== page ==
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Apollo 11 was the space flight that landed the first humans on Earth's Moon on July 20, 1969 (20:17:40 UTC). The mission, carried out by the United States, is considered a major accomplishment in the history of exploration.
Launched from Florida on July 16, the fifth manned mission, and the third lunar mission of NASA's Apollo program, was crewed by Commander Neil Armstrong, Command Module Pilot Michael Collins, and Lunar Module Pilot Edwin "Buzz" Aldrin, Jr. On July 20, Armstrong and Aldrin landed in the Sea of Tranquility and on July 21 became the first humans to walk on the Moon. Their landing craft, Eagle, spent 21 hours and 31 minutes on the lunar surface while Collins orbited above in the command ship, Columbia.[2] The three astronauts returned to Earth with 47.5 pounds (21.5 kg) of lunar rocks and landed in the Pacific Ocean on July 24.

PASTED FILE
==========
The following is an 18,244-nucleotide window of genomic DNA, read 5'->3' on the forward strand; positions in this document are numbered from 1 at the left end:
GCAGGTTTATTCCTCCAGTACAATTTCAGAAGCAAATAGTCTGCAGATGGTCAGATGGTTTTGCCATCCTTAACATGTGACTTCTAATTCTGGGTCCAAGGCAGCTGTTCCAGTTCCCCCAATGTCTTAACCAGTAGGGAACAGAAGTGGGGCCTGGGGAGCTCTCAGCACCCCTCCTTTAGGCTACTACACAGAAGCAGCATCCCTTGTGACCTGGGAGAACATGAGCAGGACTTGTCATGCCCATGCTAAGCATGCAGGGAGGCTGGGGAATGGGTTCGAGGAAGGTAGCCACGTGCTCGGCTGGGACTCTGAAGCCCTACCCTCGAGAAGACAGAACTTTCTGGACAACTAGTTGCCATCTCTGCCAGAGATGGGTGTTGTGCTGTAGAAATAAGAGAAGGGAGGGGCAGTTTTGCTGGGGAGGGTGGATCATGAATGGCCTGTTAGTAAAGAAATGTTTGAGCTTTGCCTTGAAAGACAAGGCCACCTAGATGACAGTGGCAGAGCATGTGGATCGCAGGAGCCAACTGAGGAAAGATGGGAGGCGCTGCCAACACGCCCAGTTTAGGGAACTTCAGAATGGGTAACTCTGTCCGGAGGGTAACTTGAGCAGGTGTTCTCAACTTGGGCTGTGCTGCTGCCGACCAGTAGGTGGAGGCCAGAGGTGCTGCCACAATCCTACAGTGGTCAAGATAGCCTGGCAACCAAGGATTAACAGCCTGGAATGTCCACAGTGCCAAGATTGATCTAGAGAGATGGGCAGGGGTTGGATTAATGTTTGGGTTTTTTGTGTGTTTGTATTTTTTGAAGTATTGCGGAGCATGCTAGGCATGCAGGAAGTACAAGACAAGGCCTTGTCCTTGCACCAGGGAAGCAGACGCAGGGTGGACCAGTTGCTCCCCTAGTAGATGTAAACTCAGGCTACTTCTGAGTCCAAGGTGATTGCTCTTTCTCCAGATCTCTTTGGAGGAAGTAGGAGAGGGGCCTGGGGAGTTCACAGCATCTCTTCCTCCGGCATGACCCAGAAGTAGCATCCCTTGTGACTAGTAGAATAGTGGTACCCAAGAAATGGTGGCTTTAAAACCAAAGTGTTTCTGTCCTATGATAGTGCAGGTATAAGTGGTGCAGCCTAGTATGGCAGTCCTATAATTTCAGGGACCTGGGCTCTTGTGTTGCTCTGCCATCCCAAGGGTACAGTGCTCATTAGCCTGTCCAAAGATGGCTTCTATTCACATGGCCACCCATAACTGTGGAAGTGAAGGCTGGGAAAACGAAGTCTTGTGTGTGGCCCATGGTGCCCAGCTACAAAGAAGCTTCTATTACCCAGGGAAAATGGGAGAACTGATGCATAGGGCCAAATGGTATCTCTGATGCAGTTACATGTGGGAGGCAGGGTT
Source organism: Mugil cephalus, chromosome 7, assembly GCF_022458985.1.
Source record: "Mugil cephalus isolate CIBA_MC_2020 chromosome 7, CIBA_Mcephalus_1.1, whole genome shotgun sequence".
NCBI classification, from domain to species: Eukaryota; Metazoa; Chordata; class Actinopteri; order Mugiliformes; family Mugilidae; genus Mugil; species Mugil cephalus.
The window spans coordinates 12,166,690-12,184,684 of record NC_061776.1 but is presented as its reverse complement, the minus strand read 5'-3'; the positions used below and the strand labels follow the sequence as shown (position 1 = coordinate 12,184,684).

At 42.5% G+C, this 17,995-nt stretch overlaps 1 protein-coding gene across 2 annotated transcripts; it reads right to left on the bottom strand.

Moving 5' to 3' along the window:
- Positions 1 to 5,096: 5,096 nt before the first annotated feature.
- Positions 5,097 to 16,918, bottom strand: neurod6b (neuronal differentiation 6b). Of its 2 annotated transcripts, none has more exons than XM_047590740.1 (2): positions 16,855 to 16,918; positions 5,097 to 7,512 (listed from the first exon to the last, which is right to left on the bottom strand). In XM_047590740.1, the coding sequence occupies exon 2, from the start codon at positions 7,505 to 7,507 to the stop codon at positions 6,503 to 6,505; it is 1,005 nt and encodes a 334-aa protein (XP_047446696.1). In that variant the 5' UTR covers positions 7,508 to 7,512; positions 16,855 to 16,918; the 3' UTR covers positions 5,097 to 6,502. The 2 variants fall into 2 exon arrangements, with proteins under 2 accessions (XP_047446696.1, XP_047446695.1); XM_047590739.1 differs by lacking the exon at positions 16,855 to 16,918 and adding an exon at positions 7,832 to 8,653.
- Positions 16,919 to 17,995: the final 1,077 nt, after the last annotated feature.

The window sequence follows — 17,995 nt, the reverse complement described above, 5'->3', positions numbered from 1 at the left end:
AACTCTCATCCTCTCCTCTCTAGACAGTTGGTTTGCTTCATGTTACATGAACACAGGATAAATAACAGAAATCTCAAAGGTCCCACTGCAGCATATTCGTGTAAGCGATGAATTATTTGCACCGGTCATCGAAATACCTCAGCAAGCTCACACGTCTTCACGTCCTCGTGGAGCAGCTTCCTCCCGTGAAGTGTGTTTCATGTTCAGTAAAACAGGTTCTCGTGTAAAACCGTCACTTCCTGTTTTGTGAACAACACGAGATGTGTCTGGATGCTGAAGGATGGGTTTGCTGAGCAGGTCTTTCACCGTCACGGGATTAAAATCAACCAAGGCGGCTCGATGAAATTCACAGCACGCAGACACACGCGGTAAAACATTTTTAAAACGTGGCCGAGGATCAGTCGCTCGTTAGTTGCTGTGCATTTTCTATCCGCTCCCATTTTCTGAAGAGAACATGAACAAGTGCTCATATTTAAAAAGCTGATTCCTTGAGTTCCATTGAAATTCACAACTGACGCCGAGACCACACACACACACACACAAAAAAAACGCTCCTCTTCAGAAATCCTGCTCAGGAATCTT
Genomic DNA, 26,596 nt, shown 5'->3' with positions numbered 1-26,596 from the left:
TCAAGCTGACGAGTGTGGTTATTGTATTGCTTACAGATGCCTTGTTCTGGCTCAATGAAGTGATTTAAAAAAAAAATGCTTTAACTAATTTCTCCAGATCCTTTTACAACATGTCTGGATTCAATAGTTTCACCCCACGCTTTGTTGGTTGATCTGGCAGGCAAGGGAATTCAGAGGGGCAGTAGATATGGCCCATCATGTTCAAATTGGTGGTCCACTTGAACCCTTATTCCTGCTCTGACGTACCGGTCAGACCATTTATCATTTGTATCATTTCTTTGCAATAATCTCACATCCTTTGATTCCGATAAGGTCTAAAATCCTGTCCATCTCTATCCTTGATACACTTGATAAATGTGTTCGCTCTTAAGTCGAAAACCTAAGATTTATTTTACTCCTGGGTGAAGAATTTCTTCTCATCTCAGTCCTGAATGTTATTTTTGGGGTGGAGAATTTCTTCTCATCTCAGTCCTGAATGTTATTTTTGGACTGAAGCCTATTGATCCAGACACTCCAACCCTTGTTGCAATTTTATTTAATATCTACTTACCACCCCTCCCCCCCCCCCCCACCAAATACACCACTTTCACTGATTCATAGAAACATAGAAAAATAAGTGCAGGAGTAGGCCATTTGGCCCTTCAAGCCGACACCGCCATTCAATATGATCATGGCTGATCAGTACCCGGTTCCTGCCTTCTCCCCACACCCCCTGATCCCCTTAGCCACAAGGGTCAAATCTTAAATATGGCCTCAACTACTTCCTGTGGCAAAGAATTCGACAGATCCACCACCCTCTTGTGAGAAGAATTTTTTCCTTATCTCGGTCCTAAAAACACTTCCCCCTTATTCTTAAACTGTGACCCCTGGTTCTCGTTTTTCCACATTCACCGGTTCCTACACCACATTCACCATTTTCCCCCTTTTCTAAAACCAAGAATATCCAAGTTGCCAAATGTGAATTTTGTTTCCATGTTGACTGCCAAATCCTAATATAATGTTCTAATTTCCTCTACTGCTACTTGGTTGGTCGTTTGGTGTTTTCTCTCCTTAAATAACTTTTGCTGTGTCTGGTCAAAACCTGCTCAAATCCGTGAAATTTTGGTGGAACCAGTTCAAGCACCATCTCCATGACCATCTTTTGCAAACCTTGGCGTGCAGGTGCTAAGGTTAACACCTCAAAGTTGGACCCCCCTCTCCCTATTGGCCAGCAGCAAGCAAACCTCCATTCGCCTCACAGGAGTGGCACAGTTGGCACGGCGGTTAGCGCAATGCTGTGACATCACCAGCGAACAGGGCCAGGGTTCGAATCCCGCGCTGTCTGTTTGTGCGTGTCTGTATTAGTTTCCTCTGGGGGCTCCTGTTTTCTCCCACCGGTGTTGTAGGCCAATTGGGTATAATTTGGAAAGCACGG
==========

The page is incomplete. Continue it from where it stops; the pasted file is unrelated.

Apollo 11 fulfilled U.S. President John F. Kennedy's goal of reaching the Moon before the Soviet Union by the end of the 1960s, which he had expressed during a 1961 mission statement before the United States Congress: "I believe that this nation should commit itself to achieving the goal, before this decade is out, of landing a man on the Moon and returning him safely to the Earth."
Five additional Apollo missions landed on the Moon from 1969 to 1972.